The Role of a Franciscan Bishop in the Apparitions at Tepeyac
In my previous post, I gave a brief synopsis of the Franciscan role in the propagation and defense of the pious belief of the Immaculate Conception of the Blessed Virgin Mary. Since today is the feast of Our Lady of Guadalupe, it should be mentioned that a Franciscan "would play a very crucial role in... [the] story" of her apparitions at Tepeyac to St. Juan Diego (quoted from Our Lady of Guadalupe; many of the following details will also be from this article).
Our Lady made her first apparition on 9 December 1531 (the 9th would become the feast day for St. Juan Diego). She requested that the saint, an Indian who had embraced Christianity, "go to the city of Mexico and to the palace of the bishop who resides there, to tell him that I have sent thee and that I wish a temple to be raised to me in this place. Thou shalt report what thou hast seen and heard..."
St. Juan Diego went immediately on the mission Our Lady sent him on. The bishop of Mexico at the time of the apparitions was Don Juan de Zumárraga, a Franciscan who had been bishop since 1527. He was a man who was "already intimate with the Mother of God, [and] he secretly asked her to acknowledge her reception of his prayer by sending him roses from Castile." The bishop was praying that a conflict between the Indian natives and their Spanish conquerors would be avoided, since tensions between the two sides had been growing ever since the fall of the Aztec empire.
When St. Juan Diego arrived in Mexico City, he told Bishop Zumárraga everything that had happened to him earlier that day. The bishop questioned the saint at length. Though he was "not the type of man to dismiss such matters lightly, [h]e would need more time to check out the Indian's character." When the bishop was finished with his questions, Juan Diego took his leave of the Franciscan, "[d]eeply saddened by the obvious skepticism of the illustrious bishop." On his way from the bishop's residence, Our Lady appeared to him a second time, and reassuring him, she asked him to go back to bishop to make her request a second time."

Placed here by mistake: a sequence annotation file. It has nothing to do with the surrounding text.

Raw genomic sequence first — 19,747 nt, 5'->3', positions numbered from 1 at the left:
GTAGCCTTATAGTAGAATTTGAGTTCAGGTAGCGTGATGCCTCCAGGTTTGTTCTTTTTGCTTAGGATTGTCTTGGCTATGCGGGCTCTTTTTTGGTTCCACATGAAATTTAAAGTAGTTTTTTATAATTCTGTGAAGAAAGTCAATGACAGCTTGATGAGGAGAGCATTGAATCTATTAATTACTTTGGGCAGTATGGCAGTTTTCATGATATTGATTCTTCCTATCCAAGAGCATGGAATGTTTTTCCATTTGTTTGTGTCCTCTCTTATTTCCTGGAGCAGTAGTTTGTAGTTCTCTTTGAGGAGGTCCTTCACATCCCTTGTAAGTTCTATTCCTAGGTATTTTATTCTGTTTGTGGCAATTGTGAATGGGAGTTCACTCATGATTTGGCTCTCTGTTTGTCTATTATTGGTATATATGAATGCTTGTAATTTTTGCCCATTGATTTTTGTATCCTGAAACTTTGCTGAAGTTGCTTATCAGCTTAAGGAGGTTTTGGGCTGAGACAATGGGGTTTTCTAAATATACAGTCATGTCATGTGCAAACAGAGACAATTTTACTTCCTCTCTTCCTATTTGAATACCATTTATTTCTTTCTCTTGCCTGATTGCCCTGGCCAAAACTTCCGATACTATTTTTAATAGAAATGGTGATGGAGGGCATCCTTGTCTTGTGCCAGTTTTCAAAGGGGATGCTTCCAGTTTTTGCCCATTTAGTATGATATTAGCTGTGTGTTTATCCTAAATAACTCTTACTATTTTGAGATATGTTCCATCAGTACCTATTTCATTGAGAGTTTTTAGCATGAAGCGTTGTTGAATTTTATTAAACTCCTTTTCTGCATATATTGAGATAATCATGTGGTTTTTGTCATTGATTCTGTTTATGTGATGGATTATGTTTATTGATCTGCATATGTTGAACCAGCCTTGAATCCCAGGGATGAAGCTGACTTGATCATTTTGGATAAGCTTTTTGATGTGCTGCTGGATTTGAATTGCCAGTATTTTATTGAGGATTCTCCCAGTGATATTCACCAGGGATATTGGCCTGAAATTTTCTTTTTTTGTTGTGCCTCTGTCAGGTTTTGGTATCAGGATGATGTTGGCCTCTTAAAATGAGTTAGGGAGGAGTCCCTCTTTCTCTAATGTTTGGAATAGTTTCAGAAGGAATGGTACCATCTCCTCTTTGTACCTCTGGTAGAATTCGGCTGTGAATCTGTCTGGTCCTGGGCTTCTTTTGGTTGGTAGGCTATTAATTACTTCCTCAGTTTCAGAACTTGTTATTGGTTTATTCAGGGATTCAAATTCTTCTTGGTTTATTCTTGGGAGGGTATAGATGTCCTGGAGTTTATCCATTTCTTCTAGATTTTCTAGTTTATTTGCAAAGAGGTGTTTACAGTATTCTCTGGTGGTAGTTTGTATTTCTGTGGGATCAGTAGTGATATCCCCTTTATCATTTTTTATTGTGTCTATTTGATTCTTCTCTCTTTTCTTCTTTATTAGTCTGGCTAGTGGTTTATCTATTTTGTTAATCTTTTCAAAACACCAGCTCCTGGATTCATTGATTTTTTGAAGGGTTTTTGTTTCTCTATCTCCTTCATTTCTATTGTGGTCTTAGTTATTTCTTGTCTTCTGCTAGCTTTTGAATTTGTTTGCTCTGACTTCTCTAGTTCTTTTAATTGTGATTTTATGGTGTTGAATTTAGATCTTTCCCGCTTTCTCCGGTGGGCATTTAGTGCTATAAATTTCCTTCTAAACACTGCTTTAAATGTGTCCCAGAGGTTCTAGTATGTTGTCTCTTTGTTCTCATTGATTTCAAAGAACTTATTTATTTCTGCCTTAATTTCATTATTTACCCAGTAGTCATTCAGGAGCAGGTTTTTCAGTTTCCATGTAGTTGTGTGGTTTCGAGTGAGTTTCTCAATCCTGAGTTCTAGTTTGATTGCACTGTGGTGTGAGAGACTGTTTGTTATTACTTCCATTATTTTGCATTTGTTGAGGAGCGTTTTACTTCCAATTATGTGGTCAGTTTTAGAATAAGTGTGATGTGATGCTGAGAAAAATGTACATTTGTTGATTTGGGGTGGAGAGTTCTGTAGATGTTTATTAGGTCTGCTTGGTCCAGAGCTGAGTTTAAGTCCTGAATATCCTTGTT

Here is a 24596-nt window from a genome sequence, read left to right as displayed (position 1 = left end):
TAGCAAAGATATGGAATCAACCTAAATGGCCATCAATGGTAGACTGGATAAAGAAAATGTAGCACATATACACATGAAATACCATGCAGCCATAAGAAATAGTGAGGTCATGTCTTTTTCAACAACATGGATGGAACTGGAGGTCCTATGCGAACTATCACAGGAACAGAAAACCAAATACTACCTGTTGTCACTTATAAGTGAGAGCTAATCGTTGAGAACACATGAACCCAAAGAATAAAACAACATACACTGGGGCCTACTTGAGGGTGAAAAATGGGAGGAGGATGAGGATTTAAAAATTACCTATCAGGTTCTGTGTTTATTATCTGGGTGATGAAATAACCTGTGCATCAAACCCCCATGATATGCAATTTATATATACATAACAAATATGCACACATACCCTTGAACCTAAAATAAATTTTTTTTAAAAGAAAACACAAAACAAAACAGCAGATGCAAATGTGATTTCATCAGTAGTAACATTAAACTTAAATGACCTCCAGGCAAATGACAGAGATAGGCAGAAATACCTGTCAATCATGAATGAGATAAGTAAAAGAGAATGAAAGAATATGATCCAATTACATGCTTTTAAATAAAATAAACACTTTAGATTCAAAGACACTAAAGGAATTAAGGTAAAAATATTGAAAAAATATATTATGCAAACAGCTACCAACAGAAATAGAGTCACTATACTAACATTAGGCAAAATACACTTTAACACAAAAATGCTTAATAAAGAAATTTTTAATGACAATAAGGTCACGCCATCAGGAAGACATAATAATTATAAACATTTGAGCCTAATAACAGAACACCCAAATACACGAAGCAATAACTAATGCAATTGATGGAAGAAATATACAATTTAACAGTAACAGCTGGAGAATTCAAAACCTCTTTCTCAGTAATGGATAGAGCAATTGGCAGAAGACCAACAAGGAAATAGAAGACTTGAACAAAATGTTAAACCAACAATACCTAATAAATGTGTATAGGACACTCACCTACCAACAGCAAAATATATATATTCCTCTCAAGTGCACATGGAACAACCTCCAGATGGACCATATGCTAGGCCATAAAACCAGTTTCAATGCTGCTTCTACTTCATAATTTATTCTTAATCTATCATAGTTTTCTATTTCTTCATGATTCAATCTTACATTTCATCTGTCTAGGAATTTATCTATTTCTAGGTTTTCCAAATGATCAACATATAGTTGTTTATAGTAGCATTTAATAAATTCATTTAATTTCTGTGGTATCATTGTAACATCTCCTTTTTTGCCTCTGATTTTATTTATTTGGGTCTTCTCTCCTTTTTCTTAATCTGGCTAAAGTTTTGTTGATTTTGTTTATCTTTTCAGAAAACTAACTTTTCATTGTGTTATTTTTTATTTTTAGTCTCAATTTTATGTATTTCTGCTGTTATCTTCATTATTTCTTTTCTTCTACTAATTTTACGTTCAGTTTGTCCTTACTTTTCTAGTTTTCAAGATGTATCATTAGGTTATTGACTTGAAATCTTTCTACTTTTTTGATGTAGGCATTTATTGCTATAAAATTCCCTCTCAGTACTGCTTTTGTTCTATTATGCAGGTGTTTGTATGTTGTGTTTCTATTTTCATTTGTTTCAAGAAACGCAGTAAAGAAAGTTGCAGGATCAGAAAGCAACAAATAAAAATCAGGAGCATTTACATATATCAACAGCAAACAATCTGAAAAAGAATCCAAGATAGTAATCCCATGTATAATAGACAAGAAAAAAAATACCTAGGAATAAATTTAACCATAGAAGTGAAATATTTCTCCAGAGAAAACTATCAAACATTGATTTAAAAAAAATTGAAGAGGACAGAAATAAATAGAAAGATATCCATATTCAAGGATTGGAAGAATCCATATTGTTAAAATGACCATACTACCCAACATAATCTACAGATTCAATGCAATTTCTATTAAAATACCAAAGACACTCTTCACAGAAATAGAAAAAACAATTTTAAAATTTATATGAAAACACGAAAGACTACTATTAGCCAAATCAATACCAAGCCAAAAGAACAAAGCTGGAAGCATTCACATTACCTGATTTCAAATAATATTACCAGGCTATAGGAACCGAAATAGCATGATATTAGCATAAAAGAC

The next day, St. Juan Diego went back to the bishop's residence a second time. He waited for three hours, but finally got to see him. Bishop Zumárraga asked for a sign before Our Lady's request that church be built in her honor at the site of the apparitions. When Juan Diego asked what kind of sign he should ask for, the bishop said, "Let the Lady herself decide it." When Our Lady appeared to him a third time, he asked for the sign. She promised to give it, and asked that Juan Diego return to Tepeyac the next day.
The saint did not return. He spent the day taking care of his uncle, Juan Bernardino, who was close to death. Though he wanted to obey his Lady's command, he thought that "the Holy Virgin would understand why he was unable to keep his appointment that afternoon as he had promised."
The next morning, the 12th of December, Juan Bernardino sent his nephew to find a priest, so he could confess his sins and be anointed. Juan Diego went on his way, and in order to get a priest, he had to pass near Tepeyac. He knew that he might see his Lady if he continued on the path, so he tried to go around. The Blessed Mother appeared to him nonetheless. She assured him that his uncle wasn't going to die that day, and ordered him to climb the hill of Tepeyac. He would find the sign that Bishop Zumárraga had asked for there. When he reached the summit, Juan Diego found "[some] most exquisite flowers, including Castilian roses, blossoming in the frozen soil.... [H]e carefully gathered as many of them as he could fit into his outstretched tilma and brought them down to show to his Queen. She then took the flowers and with her own hands rearranged them, as only a woman can, saying as she did so, 'My little son, these varied flowers are the sign which you are to take to the Bishop. Tell him in my name that in them he will recognize my will and that he must fulfill it.'"
Juan Diego went back to Mexico City, and after being delayed the servants of the bishop, he was granted a third audience with Bishop Zumárraga. He told the bishop and his guests what had taken place that morning, and when he was finished, Juan Diego showed what was inside his tilma. The flowers "cascaded softly to the floor before the startled dignitaries, and perfumed the room with a heavenly aroma. [Bishop] Zumarraga jumped to his feet and stared at the roses, momentarily speechless; his prayer for peace had been answered! Then, as he lifted his eyes from the prodigy on the floor, there suddenly appeared on the Indian's tilma [the] image of the Blessed Virgin Mary." As the image appeared, the bishop fell to his knees, and proclaimed, "Es la Immaculada!" which means, "It is the Immaculate One!" (taken from Saint Juan Diego and the Tilma of Our Lady of Guadalupe). The Franciscan formation of Bishop Zumárraga had obviously influenced him to use this title for Our Lady. She would use the same title to refer to herself when she appeared at Lourdes three hundred and twenty-seven years later.
Our Lady of Guadalupe, Queen of the Americas, pray for us!